October 2. 2022. 8:34

The Daily

Read the World Today

Fifth Boris Johnson aide leaves Downing Street as resignations continue

British prime minister Boris Johnson is taking charge of his Downing Street team by making changes after a row over lockdown parties, his business and energy secretary Greg Hands said on Friday. Photograph: Kirsty O’Connor/PA


British prime minister Boris Johnson is taking charge of his Downing Street team by making changes after a row over lockdown parties, his business and energy secretary Greg Hands said on Friday.

Mr Johnson is fighting to shore up his premiership in the face of growing anger over a series of lockdown parties in Downing Street during Covid-19 lockdowns and questions about his often chaotic style of leadership.

Four of Mr Johnson’s closest aides resigned on Thursday while finance minister Rishi Sunak said he would not have made a false claim that the opposition Labour Party leader Sir Keir Starmer had failed to prosecute sex offender Jimmy Savile.

It appeared that the resignations were not over on Friday, with the Conservative Home website reporting that Elena Narozanski has become the second adviser to quit the No 10 policy unit.

Former Downing Street aide Nikki da Costa said Ms Narozanski is “one of the most principled women I know”, adding: “Another big loss to the policy unit.”

Senior Tory MP Huw Merriman, who chairs the Commons Transport Committee, said he was “deeply troubled” by the situation, and told Mr Johnson to improve or leave Downing Street for good.

Asked on Friday what was going on in Downing Street, Mr Hands told Sky: “Resignations have been made, resignations have been accepted.”

“This is the prime minister taking charge,” he said, adding that he could not say who would be replacing Mr Johnson’s chief of staff, Dan Rosenfield, who resigned on Thursday.

Mr Johnson pledged to change his leadership style after a report by senior civil servant Sue Gray into the gatherings held at his Downing Street office and residence condemned “serious failures of leadership”.

Torrid day

In a torrid day for the prime minister, his principal private secretary, director of communications and policy chief quit Downing Street within hours.

Munira Mirza, the former director of the No 10 policy unit and one of Mr Johnson’s most loyal and longstanding advisers, walked out after attacking the prime minister’s use of the “scurrilous” Savile smear against Mr Starmer.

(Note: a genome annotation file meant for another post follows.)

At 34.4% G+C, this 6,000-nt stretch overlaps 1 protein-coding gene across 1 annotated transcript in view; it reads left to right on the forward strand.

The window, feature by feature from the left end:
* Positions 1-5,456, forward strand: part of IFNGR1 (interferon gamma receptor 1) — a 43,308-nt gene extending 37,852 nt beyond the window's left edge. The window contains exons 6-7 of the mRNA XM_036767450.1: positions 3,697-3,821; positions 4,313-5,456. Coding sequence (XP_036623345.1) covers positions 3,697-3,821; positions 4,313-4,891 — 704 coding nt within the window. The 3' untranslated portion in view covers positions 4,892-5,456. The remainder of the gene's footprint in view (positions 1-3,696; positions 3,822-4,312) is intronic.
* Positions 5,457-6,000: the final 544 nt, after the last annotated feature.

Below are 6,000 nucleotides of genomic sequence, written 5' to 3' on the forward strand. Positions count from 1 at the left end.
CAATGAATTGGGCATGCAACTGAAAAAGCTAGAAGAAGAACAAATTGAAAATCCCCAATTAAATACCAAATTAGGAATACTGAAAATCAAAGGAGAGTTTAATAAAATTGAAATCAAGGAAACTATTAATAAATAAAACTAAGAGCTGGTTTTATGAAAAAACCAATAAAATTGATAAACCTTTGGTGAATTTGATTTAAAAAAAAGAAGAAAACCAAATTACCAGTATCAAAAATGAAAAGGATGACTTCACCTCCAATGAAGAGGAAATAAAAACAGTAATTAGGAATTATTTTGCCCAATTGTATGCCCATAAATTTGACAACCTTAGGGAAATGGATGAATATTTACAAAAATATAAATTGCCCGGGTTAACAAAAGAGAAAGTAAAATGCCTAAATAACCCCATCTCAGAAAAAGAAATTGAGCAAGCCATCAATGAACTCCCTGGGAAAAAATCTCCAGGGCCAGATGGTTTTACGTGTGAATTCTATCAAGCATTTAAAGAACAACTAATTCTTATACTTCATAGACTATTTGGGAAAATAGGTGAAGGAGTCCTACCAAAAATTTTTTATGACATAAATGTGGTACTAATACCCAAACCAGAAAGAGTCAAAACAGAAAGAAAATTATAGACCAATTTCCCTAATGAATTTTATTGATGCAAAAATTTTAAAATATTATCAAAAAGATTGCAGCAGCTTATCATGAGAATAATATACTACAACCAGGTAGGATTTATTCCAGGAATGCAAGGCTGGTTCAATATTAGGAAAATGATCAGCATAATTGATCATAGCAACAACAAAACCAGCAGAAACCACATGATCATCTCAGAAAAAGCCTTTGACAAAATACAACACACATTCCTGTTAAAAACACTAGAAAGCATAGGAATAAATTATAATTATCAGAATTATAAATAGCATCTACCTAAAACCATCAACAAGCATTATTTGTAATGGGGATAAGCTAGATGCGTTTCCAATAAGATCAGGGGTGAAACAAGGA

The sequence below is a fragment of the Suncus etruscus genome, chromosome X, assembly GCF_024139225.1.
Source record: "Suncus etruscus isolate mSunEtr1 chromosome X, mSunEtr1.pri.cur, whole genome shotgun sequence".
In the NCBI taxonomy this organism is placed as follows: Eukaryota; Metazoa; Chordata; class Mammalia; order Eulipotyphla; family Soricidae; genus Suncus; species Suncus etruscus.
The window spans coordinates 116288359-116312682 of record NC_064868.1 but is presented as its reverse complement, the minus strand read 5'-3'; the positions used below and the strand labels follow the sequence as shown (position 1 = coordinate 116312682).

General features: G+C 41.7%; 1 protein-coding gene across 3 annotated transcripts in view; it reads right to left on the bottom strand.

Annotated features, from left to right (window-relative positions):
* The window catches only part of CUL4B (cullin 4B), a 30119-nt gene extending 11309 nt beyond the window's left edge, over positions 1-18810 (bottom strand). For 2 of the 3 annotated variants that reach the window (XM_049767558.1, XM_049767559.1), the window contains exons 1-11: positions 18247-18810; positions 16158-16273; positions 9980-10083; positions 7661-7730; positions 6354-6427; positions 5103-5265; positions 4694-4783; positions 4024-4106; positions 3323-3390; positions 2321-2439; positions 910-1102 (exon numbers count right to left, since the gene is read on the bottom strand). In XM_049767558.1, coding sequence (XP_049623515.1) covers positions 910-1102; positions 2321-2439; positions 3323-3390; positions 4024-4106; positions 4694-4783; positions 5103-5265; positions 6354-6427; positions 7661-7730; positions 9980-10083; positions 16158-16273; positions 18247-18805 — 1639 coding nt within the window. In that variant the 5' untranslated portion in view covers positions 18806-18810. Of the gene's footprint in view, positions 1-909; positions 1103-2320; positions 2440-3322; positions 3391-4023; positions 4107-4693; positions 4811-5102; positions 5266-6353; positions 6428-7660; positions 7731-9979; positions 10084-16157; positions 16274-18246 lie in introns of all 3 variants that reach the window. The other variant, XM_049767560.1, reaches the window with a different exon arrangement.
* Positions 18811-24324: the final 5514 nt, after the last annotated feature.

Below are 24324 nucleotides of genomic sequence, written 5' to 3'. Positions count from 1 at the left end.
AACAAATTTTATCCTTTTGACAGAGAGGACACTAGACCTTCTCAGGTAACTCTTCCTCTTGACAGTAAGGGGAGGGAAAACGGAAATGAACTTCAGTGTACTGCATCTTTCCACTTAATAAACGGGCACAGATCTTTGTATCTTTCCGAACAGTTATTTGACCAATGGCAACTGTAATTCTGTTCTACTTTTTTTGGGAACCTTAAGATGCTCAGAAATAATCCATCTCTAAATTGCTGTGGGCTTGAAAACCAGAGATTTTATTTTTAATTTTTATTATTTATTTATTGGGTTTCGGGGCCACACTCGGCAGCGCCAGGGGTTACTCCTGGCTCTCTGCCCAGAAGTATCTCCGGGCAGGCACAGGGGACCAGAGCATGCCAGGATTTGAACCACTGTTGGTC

The exit of private secretary Martin Reynolds had widely been expected after he reportedly sent an email inviting at least 100 staff to a “bring your own booze” party in the No 10 garden during the first lockdown in England.

Communications chief Jack Doyle repotedly gave a resignation speech to staff in No 10 in which he said the tumultuous recent weeks had “taken a terrible toll on my family life”. The former journalist is reported to have attended at least two of the 12 lockdown-busting events in Downing Street and wider government that are under scrutiny by the Metropolitan Police, with officers following up on Ms Gray’s inquiries.

But it was Ms Mirza’s stinging resignation letter that will likely be seen as most damaging to Mr Johnson, who had previously listed her as one of the five women who had influenced and inspired him the most.

‘Toxic’

Conservative grandee Sir Malcolm Rifkind, a former foreign secretary, told the BBC that Ms Mirza’s decision to quit showed the prime minister had become “toxic”.

“With the best will in the world, one has to say this is not so much the end of the beginning but it is the beginning of the end,” he told Newsnight.

In a letter seen by The Spectator magazine, Ms Mirza, who first advised Mr Johnson as London mayor more than a decade ago, said she had urged her boss to apologise for giving a “misleading impression” about Mr Starmer’s role in the Crown Prosecution Service (CPS) failure to prosecute Savile.

She accused the PM of making an “inappropriate and partisan reference to a horrendous case of child sex abuse” and said he had “let yourself down”.

Mr Johnson, who said he was “sorry to lose” his close confidante, backtracked on the debunked claim the opposition leader was instrumental in opting not to pursue Savile while director of public prosecutions (DPP), but stopped short of giving the apology Ms Mirza demanded.

Mr Sunak, seen as a potential successor to Mr Johnson, also criticised the prime minister over his comments, as he admitted in a live broadcast from Downing Street that he “wouldn’t have” used the Savile jibe. – PA/Reuters

[an error occurred while processing the directive]